Cardiac Insight, a U.S. developer of body worn sensing devices and computational software, has announced the FDA has cleared the company’s wearable electrocardiogram (ECG) sensor, CARDEA SOLO. The device offers physicians immediate access to improved reporting and analysis of heartbeat-to-heartbeat data. The design and ease of use also encourage better patient compliance for the acquisition and recording of complete patient data.
CARDEA SOLO will be used to assist with the diagnosis of a variety of arrhythmias, including the most common, atrial fibrillation (AFib). The company expects the capabilities of CARDEA SOLO to enhance efficiencies in mean time to cardiac diagnosis and treatment, which can contribute to improved conditions for patients and reduce health care system costs.
“CARDEA SOLO is an affordable, patient friendly and nonintrusive device designed to improve health care for the millions of patients who suffer from arrhythmia,” said Brad Harlow, Co-Founder and Chief Executive Officer of Cardiac Insight. “The timely retrieval of cardiac patient data can contribute to improved diagnosis and treatment and lower health care costs.”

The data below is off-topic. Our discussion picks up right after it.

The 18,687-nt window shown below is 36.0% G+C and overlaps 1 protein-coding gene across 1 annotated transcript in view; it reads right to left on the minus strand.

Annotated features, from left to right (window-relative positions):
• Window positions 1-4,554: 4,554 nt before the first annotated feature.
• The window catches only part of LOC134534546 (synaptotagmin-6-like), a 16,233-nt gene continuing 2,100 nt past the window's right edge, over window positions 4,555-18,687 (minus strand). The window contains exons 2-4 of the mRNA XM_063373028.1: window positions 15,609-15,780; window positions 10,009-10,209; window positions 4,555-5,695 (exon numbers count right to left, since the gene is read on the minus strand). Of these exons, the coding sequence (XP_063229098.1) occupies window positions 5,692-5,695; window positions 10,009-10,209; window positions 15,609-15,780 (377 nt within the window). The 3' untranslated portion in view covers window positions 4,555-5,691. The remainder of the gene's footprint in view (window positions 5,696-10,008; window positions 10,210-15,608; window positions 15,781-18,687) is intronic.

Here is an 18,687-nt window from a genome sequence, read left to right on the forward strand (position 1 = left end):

Physicians can now use CARDEA SOLO in their offices to retrieve full-disclosure cardiac data for immediate review and action - a process that previously required days or weeks. For the first time, the sensor technology eliminates the need for outsourcing to costly and time-consuming third-party service centers and puts control of the patient data, analysis and processing in the hands of physicians and their staff. Global service billing is streamlined and the need to track and reprocess in-house capital equipment is eliminated.
The device is small, lightweight (approximately 25 grams), lead-less, water-resistant and single-use disposable. Patients can wear CARDEA SOLO comfortably under their clothing for up to seven days and maintain their normal daily activities.
The CARDEA SOLO sensor records ECG data and patient symptoms. The physician office software analyses the recorded cardiac data to provide physicians with full-disclosure of all data, ECG trace review tools and a summary report of heart rhythms.
The American Heart Association journal, Circulation, reported that 33.5 million people around the globe have AFib. According to the National Stroke Association, AFib raises a person's risk for stroke by 500 percent and most AFib-related strokes can be prevented.